Jump to content
The Education Forum

Malcolm Wallace - what happened?


Recommended Posts

It seems to me that there must have been a moment in Wallace's life when things turned 180 degrees. He was a prominent and active member of Woodrow Wilson High School, he was a campus leader at the University of Texas and seemingly a popular student.

In a matter of a few short years though, he would be mixed up in murder and all variety of sordid carry on. If Wallace was recruited out of UT by Lyndon Johnson (or a Johnson associate), surely that was because Wallace would have been potentially seen as an effective campaign and or political aide; not as a hitman. Let's face it, as a mechanic, Wallace was less than proficient.

The question is, at what point did things turn for him and why do we have this guy seemingly behind several murders?

In the image below, that is a young Malcolm Wallace on the right.

James

Link to comment
Share on other sites

James,

I don't know the answer to the question, except that Wallace's first big known mistake was getting mixed up with Lyndon Johnson. I imagine it was much the same as working for a Mafia don. You do what you're told to do.

Cliff Carter may also have been a good man at one time, but made the same mistake. At least according to Billie Sol Estes, who says Carter was given the job of planning the assassination.

Could it also have something to do with a certain mentality that existed among a certain segment of Texas society? That is certainly what Estes implies. Here is how he describes it in his book Estes: A Living Legend, pp. 141-142:

"The real story behind the assassination is just plain simple. Nothing elaborate, just a country turkey shoot with some country boys doing the shooting. The fact is President Kennedy did not understand Texas and its business ways. Even today, if I want to make sure something happens, I invite the people to meet me in my county. If things do not work out, I have them arrested. Pretty soon, they see things my way. Kennedy should never have come to Texas. He knew a majority of Texans hated him but he just did not realize the danger. He was a member of the intellectual elite and pretentious. He did not realize that LBJ and his friends intended to kill him."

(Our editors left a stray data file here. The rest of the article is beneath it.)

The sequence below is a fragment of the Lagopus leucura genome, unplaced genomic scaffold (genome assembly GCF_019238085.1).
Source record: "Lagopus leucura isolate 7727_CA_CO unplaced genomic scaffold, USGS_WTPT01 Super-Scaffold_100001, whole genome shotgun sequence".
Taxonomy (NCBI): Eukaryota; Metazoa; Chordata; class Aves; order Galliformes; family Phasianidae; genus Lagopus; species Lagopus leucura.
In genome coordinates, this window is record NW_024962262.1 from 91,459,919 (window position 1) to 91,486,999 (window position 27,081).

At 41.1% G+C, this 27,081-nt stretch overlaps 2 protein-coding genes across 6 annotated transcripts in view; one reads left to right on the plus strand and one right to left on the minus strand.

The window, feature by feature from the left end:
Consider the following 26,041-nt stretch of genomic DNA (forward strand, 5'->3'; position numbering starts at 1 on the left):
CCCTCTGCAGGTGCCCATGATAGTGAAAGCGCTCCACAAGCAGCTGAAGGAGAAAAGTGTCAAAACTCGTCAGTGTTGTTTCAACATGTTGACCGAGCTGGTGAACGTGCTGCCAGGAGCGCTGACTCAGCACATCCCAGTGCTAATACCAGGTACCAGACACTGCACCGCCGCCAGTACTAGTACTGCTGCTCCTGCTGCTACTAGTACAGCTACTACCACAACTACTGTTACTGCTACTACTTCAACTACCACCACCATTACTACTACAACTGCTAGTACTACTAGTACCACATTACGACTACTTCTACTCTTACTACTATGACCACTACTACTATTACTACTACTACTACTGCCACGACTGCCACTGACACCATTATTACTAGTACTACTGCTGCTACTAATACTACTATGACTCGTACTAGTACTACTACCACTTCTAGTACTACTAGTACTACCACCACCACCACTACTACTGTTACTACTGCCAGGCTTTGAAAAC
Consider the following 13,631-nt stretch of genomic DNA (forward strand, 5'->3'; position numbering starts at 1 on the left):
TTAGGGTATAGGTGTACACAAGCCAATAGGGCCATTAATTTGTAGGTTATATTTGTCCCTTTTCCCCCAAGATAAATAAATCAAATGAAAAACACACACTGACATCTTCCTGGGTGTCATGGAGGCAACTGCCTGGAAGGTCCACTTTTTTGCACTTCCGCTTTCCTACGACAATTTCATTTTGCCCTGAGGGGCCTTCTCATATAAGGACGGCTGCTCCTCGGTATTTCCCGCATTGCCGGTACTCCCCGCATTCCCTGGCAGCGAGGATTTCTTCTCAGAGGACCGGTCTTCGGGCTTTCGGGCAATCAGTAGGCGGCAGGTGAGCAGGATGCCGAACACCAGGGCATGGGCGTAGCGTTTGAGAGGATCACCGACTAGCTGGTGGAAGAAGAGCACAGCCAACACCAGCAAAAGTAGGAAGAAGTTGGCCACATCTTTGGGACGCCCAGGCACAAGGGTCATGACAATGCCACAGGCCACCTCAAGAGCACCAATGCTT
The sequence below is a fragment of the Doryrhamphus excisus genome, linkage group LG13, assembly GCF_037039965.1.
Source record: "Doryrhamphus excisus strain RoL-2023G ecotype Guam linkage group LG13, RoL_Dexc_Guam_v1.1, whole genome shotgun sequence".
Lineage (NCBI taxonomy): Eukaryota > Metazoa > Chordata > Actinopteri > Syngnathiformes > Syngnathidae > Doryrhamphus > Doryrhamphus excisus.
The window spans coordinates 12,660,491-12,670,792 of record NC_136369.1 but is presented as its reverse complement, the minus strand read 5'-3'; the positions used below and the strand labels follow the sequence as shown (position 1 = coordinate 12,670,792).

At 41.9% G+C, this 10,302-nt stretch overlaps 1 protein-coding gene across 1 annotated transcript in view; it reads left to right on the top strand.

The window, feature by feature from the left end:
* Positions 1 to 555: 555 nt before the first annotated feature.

Ron

Link to comment
Share on other sites

Thanks, Ron.

The passage from Estes is interesting indeed. It does seem that LBJ was poison. He and his cronies like some dark shadow across the landscape.

As to Wallace, the murder of Douglas Kinser could be seen as a crime of passion but the Henry Marshall affair is curious indeed. The ineptness displayed was staggering. Wallace was obviously an amatuer which makes one wonder why he was employed for such a task.

Cheers,

James

Link to comment
Share on other sites

It seems to me that there must have been a moment in Wallace's life when things turned 180 degrees. He was a prominent and active member of Woodrow Wilson High School, he was a campus leader at the University of Texas and seemingly a popular student.

In a matter of a few short years though, he would be mixed up in murder and all variety of sordid carry on. If Wallace was recruited out of UT by Lyndon Johnson (or a Johnson associate), surely that was because Wallace would have been potentially seen as an effective campaign and or political aide; not as a hitman. Let's face it, as a mechanic, Wallace was less than proficient.

The question is, at what point did things turn for him and why do we have this guy seemingly behind several murders?

You raise an important point here and if you look closely at the evidence it is possible to see Wallace in a different light.

In 1941 Wallace became a student at the University of Texas in Austin. He began to take an interest in politics and was elected president of the Student Union. At this stage he definitely held left-wing views. For example, in October, 1944, Wallace led the protests against the sacking of Homer P. Rainey, president of the University of Texas and an outspoken supporter of the Socialist Party. Wallace organized a demonstration of 8,000 students. Rainey was a popular figure and during the war young people took the issue of freedom of speech very seriously – after all, they were expected to give up their lives to protect this right in Europe.